Research reveals suboptimal diet is responsible for more deaths than any other risks globally
Authors say it highlights the need for improving human diet across the nations.
Research published in The Lancet offers unique insight into the effects of diet upon health. Say the authors, “Our systematic evaluation of dietary consumption patterns across 195 countries provides a comprehensive picture of the health effects of poor dietary habits at the population level. We found that improvement of diet could potentially prevent one in every five deaths globally. Our findings show that, unlike many other risk factors, dietary risks affected people regardless of age, sex, and sociodemographic development of their place of residence. Although the impact of individual dietary factors varied across countries, non-optimal intake of three dietary factors (whole grains, fruits, and sodium) accounted for more than 50 percent of deaths and 66 per cent of disability-adjusted life-years attributable to diet.
“Our findings show that suboptimal diet is responsible for more deaths than any other risks globally, including tobacco smoking, highlighting the urgent need for improving human diet across nations. Although sodium, sugar, and fat have been the main focus of diet policy debate in the past two decades, our assessment shows that the leading dietary risk factors for mortality are diets high in sodium, low in whole grains, low in fruit, low in nuts and seeds, low in vegetables, and low in omega-3 fatty acids; each accounting for more than two per cent of global deaths. This finding suggests that dietary policies focusing on promoting the intake of components of diet for which current intake is less than the optimal level might have a greater effect than policies only targeting sugar and fat, highlighting the need for a comprehensive food system interventions to promote the production, distribution, and consumption of these foods across nations.”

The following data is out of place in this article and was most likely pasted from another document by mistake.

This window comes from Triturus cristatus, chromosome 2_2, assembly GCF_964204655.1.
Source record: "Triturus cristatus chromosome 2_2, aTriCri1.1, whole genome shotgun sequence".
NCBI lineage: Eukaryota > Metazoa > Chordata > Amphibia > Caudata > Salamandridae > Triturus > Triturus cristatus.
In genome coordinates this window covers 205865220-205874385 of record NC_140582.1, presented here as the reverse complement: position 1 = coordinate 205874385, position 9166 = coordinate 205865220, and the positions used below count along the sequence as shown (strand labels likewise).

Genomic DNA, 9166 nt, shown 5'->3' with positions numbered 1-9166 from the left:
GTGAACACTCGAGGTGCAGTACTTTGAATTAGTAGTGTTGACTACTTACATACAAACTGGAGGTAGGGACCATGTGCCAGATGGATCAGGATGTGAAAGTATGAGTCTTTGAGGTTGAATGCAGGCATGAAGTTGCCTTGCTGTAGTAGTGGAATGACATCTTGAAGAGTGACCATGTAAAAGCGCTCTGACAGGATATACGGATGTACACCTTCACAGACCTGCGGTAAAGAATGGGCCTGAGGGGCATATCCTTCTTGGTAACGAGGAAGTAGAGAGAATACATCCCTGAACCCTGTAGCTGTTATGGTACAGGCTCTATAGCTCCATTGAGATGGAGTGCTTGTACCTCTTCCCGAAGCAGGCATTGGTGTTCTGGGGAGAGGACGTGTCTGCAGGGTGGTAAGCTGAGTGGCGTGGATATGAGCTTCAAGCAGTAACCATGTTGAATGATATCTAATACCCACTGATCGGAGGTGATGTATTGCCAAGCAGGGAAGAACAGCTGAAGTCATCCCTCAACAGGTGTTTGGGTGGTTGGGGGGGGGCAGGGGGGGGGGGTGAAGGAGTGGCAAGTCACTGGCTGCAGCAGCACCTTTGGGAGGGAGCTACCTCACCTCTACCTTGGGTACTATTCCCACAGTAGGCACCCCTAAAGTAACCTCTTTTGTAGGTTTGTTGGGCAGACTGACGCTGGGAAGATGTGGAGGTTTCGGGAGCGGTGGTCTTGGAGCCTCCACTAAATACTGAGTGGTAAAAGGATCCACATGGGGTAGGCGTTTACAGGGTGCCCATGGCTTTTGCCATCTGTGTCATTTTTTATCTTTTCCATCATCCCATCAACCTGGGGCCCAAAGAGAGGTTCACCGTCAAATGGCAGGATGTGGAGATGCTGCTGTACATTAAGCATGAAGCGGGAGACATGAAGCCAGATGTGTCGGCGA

Read the full report here.